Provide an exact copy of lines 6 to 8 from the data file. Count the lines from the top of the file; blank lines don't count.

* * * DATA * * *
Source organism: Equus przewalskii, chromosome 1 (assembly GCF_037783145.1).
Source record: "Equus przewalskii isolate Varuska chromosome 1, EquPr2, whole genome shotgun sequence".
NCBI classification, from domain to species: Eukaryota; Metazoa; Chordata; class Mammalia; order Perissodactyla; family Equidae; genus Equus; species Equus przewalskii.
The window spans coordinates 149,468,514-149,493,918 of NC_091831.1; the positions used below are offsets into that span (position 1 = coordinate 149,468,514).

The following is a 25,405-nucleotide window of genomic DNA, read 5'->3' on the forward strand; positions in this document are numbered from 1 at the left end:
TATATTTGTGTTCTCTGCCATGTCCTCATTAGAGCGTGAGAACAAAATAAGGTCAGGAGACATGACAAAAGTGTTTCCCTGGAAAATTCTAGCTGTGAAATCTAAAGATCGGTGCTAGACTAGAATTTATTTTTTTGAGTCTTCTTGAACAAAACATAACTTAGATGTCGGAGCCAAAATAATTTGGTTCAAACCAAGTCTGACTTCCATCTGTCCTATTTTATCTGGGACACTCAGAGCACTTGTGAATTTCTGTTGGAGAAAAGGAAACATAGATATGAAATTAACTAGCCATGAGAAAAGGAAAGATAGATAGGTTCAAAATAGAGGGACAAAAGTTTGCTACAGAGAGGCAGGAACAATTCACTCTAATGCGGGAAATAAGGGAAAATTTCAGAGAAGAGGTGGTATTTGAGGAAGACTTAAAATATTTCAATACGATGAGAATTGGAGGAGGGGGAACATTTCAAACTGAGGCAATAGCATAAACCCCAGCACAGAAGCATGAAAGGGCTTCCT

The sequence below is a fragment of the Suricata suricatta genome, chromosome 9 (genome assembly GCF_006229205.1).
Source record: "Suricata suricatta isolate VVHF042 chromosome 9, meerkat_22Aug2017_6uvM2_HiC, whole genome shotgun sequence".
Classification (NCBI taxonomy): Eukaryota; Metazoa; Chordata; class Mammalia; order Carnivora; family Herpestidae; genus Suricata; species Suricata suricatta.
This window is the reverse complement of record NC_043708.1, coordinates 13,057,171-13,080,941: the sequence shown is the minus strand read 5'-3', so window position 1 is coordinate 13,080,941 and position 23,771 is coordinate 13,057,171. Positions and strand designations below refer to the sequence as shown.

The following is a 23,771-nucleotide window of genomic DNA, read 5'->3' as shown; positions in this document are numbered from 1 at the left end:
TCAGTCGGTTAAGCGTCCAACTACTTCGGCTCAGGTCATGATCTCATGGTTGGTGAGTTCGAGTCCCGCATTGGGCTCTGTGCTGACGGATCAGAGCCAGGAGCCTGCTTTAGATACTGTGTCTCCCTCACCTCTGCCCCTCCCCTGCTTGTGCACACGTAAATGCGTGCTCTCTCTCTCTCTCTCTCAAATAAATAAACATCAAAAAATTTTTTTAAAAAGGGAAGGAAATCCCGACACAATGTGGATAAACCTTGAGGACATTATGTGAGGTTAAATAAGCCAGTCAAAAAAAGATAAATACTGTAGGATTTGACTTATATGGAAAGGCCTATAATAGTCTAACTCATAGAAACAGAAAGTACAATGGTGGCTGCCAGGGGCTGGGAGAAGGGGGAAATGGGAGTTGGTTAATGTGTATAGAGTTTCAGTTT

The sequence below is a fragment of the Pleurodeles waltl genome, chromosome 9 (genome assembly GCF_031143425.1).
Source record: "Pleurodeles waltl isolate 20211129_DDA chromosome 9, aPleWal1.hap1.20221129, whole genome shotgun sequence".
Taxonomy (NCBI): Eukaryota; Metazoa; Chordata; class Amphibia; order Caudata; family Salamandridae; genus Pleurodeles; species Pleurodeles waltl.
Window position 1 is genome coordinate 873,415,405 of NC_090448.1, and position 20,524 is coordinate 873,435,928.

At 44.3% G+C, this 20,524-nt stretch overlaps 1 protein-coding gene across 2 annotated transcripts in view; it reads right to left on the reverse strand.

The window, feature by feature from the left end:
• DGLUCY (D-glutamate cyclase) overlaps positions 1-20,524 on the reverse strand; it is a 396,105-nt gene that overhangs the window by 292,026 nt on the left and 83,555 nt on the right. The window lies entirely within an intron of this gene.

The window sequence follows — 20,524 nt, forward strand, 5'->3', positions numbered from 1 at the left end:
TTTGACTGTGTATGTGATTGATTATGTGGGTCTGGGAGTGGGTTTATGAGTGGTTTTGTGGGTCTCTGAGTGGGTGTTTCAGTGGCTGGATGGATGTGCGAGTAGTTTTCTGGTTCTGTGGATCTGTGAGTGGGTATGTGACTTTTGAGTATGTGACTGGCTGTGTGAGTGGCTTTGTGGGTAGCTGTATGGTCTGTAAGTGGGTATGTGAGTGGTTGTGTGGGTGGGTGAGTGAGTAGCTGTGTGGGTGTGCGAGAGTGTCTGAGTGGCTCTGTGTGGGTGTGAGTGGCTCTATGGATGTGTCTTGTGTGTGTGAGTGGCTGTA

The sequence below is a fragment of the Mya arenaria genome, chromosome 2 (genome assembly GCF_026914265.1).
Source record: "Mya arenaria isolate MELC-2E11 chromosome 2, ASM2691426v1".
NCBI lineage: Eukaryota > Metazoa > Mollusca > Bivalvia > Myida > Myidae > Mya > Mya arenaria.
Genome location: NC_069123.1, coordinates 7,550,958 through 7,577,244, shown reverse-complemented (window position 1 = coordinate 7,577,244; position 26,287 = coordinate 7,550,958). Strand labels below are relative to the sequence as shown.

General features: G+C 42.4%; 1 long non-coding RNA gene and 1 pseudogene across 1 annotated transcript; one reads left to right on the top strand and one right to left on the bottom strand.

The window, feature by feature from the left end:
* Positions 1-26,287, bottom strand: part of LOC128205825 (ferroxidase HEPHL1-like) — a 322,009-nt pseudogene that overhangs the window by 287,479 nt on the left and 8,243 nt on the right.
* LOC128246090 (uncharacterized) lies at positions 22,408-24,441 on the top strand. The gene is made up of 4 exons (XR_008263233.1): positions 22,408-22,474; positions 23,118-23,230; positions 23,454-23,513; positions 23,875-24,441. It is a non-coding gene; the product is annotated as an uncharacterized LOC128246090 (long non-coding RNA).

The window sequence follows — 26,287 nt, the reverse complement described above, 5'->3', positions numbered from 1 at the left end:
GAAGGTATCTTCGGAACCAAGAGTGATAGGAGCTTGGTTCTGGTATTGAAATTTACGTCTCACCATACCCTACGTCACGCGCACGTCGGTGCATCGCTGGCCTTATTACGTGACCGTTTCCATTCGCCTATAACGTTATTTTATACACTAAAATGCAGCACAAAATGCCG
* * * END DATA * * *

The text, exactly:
TATATTTGTGTTCTCTGCCATGTCCTCATTAGAGCGTGAGAACAAAATAAGGTCAGGAGACATGACAAAAGTGTTTCCCTGGAAAATTCTAGCTGTGAAATCTAAAGATCGGTGCTAGACTAGAATTTATTTTTTTGAGTCTTCTTGAACAAAACATAACTTAGATGTCGGAGCCAAAATAATTTGGTTCAAACCAAGTCTGACTTCCATCTGTCCTATTTTATCTGGGACACTCAGAGCACTTGTGAATTTCTGTTGGAGAAAAGGAAACATAGATATGAAATTAACTAGCCATGAGAAAAGGAAAGATAGATAGGTTCAAAATAGAGGGACAAAAGTTTGCTACAGAGAGGCAGGAACAATTCACTCTAATGCGGGAAATAAGGGAAAATTTCAGAGAAGAGGTGGTATTTGAGGAAGACTTAAAATATTTCAATACGATGAGAATTGGAGGAGGGGGAACATTTCAAACTGAGGCAATAGCATAAACCCCAGCACAGAAGCATGAAAGGGCTTCCT

The sequence below is a fragment of the Suricata suricatta genome, chromosome 9 (genome assembly GCF_006229205.1).
Source record: "Suricata suricatta isolate VVHF042 chromosome 9, meerkat_22Aug2017_6uvM2_HiC, whole genome shotgun sequence".